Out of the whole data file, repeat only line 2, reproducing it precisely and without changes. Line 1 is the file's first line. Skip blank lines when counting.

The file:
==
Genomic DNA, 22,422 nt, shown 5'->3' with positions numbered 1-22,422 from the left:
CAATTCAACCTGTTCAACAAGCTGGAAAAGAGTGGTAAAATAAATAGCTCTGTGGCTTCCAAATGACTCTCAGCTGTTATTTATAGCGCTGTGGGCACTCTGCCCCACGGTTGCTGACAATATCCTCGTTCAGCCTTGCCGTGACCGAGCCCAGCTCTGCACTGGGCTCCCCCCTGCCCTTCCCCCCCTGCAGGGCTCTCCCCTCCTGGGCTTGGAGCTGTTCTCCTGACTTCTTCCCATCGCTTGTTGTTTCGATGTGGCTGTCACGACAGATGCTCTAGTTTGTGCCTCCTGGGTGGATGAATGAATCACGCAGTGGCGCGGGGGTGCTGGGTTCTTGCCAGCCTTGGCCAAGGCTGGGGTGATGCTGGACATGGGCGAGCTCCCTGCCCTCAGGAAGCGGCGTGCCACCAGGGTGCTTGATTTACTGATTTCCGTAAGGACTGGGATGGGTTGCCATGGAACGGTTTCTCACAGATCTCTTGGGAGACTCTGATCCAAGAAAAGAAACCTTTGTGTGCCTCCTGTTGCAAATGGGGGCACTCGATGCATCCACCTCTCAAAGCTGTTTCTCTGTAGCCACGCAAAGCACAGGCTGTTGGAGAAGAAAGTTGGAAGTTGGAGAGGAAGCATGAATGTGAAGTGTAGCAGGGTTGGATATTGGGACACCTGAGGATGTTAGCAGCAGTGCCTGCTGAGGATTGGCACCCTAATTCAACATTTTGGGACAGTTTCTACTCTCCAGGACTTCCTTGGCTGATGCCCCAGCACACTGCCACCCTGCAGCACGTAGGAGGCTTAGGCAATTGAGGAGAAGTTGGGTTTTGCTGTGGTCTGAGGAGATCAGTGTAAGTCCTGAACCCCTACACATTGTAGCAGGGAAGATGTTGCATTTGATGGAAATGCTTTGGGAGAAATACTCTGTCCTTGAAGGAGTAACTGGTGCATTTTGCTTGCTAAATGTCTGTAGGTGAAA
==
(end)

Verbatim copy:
CAATTCAACCTGTTCAACAAGCTGGAAAAGAGTGGTAAAATAAATAGCTCTGTGGCTTCCAAATGACTCTCAGCTGTTATTTATAGCGCTGTGGGCACTCTGCCCCACGGTTGCTGACAATATCCTCGTTCAGCCTTGCCGTGACCGAGCCCAGCTCTGCACTGGGCTCCCCCCTGCCCTTCCCCCCCTGCAGGGCTCTCCCCTCCTGGGCTTGGAGCTGTTCTCCTGACTTCTTCCCATCGCTTGTTGTTTCGATGTGGCTGTCACGACAGATGCTCTAGTTTGTGCCTCCTGGGTGGATGAATGAATCACGCAGTGGCGCGGGGGTGCTGGGTTCTTGCCAGCCTTGGCCAAGGCTGGGGTGATGCTGGACATGGGCGAGCTCCCTGCCCTCAGGAAGCGGCGTGCCACCAGGGTGCTTGATTTACTGATTTCCGTAAGGACTGGGATGGGTTGCCATGGAACGGTTTCTCACAGATCTCTTGGGAGACTCTGATCCAAGAAAAGAAACCTTTGTGTGCCTCCTGTTGCAAATGGGGGCACTCGATGCATCCACCTCTCAAAGCTGTTTCTCTGTAGCCACGCAAAGCACAGGCTGTTGGAGAAGAAAGTTGGAAGTTGGAGAGGAAGCATGAATGTGAAGTGTAGCAGGGTTGGATATTGGGACACCTGAGGATGTTAGCAGCAGTGCCTGCTGAGGATTGGCACCCTAATTCAACATTTTGGGACAGTTTCTACTCTCCAGGACTTCCTTGGCTGATGCCCCAGCACACTGCCACCCTGCAGCACGTAGGAGGCTTAGGCAATTGAGGAGAAGTTGGGTTTTGCTGTGGTCTGAGGAGATCAGTGTAAGTCCTGAACCCCTACACATTGTAGCAGGGAAGATGTTGCATTTGATGGAAATGCTTTGGGAGAAATACTCTGTCCTTGAAGGAGTAACTGGTGCATTTTGCTTGCTAAATGTCTGTAGGTGAAA